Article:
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Can you recognize phishing? Here’s how to spot start-of-the-semester scams

The start of the semester, long holiday breaks and tax season are prime time for phishing scams. The flurry of back-to-campus events, assignments and emails can be overwhelming, and the worry of missing something can lead to accidentally clicking through a phishing email. The Office of Information Security in the Office of Technology Services (OTS) reminds the campus to be aware of phishing emails sent to TU email accounts, and recommends keeping these resources for help with identifying and reporting phishing.

What is Phishing?
Phishing is an email scam designed trick you into providing sensitive information such as usernames, passwords or credit card numbers, or opening an attachment that installs malware on your computer or device.

Recognizing Phishing
It’s not always easy to spot phishing attempts, especially when they appear to be legit. These characteristics are red flags, and the email in question should be treated as suspicious when they are present:

  • Request for username and passwords-especially for NetIDs. No one at TU will send an email asking for your username and password. And no one will ever ask for your password.
  • References to the IT department or IT service. The technology office at Towson University never refers to itself in writing as “IT” – always look for “The Office of Technology Services” or “OTS” in communications.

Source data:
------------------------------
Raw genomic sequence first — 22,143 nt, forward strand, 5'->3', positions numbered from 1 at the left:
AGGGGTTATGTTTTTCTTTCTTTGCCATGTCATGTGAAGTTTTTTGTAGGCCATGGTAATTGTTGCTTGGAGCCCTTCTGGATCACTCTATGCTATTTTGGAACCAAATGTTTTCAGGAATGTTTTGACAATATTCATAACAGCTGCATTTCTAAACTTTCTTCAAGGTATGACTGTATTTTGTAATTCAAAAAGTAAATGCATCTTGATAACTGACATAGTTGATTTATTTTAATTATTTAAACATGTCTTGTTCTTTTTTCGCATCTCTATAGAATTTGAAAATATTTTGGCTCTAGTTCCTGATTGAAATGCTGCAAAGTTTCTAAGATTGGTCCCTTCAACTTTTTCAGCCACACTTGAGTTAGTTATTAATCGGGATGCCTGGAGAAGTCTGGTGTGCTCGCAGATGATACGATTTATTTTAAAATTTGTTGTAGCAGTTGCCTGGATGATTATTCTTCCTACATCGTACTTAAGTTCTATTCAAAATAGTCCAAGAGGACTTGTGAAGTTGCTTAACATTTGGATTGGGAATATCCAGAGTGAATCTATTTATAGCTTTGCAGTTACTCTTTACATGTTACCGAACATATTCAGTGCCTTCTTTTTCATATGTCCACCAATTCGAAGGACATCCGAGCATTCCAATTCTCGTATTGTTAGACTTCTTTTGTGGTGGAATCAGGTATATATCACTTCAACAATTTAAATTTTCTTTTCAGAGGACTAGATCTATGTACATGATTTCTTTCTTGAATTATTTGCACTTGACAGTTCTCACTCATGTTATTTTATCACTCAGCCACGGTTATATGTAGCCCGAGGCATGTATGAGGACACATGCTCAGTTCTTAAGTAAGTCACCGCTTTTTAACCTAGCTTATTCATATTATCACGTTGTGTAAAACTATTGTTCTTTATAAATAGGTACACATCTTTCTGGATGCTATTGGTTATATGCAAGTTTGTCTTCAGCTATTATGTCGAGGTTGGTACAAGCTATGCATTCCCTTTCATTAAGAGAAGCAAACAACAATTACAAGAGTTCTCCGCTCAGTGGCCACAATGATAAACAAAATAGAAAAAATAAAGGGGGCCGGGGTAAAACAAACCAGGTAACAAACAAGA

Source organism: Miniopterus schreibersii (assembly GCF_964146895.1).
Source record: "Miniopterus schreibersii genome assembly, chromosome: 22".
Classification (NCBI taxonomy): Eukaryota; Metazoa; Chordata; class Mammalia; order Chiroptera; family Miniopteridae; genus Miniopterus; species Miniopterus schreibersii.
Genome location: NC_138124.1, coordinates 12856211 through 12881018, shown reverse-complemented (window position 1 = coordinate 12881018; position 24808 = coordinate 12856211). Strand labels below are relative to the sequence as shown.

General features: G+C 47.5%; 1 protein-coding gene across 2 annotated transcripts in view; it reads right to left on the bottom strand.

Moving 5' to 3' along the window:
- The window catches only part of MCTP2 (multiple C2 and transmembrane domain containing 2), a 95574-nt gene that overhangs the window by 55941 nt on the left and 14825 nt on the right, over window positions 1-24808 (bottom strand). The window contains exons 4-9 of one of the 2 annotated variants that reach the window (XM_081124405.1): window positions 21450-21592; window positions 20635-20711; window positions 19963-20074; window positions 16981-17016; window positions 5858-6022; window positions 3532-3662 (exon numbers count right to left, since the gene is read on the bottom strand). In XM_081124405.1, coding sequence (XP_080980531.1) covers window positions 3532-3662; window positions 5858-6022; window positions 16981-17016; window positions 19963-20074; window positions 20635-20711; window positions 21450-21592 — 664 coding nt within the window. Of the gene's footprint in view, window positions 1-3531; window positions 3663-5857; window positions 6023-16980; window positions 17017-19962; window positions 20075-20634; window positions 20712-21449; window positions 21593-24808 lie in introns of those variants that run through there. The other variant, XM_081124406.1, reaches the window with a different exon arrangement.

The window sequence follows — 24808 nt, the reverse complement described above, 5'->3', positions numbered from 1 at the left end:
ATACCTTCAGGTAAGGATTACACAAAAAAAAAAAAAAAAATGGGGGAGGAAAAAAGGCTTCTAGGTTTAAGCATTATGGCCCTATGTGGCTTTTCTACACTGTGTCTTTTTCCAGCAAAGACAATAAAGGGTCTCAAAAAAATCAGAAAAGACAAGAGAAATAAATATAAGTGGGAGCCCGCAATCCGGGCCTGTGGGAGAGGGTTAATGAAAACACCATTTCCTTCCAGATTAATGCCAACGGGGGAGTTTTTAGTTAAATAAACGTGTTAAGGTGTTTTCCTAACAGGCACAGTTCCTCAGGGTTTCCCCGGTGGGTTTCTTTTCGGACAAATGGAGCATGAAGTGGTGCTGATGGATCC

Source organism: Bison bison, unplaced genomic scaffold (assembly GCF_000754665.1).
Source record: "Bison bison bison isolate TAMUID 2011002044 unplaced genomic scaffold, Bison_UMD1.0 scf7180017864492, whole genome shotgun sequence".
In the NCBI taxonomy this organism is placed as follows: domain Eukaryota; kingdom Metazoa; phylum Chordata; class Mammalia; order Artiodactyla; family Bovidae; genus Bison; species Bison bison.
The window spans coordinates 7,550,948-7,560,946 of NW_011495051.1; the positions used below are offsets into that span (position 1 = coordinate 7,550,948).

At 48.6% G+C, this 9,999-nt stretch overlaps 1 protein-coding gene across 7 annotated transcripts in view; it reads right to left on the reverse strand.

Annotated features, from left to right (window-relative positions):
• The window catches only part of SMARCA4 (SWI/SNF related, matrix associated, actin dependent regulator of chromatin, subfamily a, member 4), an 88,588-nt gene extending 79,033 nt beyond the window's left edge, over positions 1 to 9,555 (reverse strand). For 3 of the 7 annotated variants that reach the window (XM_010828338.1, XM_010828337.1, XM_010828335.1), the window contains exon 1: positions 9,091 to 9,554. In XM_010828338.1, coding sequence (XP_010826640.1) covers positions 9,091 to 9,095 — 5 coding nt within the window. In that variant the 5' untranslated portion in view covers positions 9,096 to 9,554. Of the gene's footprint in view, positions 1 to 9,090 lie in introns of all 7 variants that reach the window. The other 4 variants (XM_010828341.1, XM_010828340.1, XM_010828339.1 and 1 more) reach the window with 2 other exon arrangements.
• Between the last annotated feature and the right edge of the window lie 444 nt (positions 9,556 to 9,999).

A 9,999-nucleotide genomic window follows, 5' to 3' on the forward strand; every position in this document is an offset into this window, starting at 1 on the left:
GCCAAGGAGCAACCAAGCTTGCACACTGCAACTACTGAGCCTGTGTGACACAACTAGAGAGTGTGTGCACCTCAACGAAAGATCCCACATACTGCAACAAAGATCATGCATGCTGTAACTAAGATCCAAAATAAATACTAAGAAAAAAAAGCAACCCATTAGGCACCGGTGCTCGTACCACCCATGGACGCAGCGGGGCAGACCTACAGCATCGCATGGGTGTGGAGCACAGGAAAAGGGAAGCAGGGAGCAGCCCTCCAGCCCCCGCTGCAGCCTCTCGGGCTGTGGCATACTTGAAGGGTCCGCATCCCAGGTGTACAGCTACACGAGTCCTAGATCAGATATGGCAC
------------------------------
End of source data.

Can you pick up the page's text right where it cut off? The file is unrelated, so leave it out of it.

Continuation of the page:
• Obvious spelling mistakes and bad grammar. Emails sent from TU departments and offices are almost always reviewed and spell-checked prior to distribution.
  • Unfamiliar links in the body of the email. Don’t click – hover over the linked text to check the actual web address.
    Attachments that are “.exe” files. Opening these can launch and spread malicious software.
  • Unknown sender, or an email from an unsolicited source. If it isn’t from an @towson.edu address, call the sender to confirm.
  • Storage Space/account threats or urgent messages waiting. Look up the sender in the TU directory (not a number provided in the email) and call to confirm, or contact OTS at 410-704-5151.

I’ve received a suspicious email-now what?

  • Do not reply, click on any links, or open any attached files.
  • Forward the suspicious email to phishing@towson.edu, then delete.
  • If you are concerned that your information or device may have been compromised, contact OTS at 410-704-5151 or submit a TechHelp service request.

Learn more at www.towson.edu/phishing.


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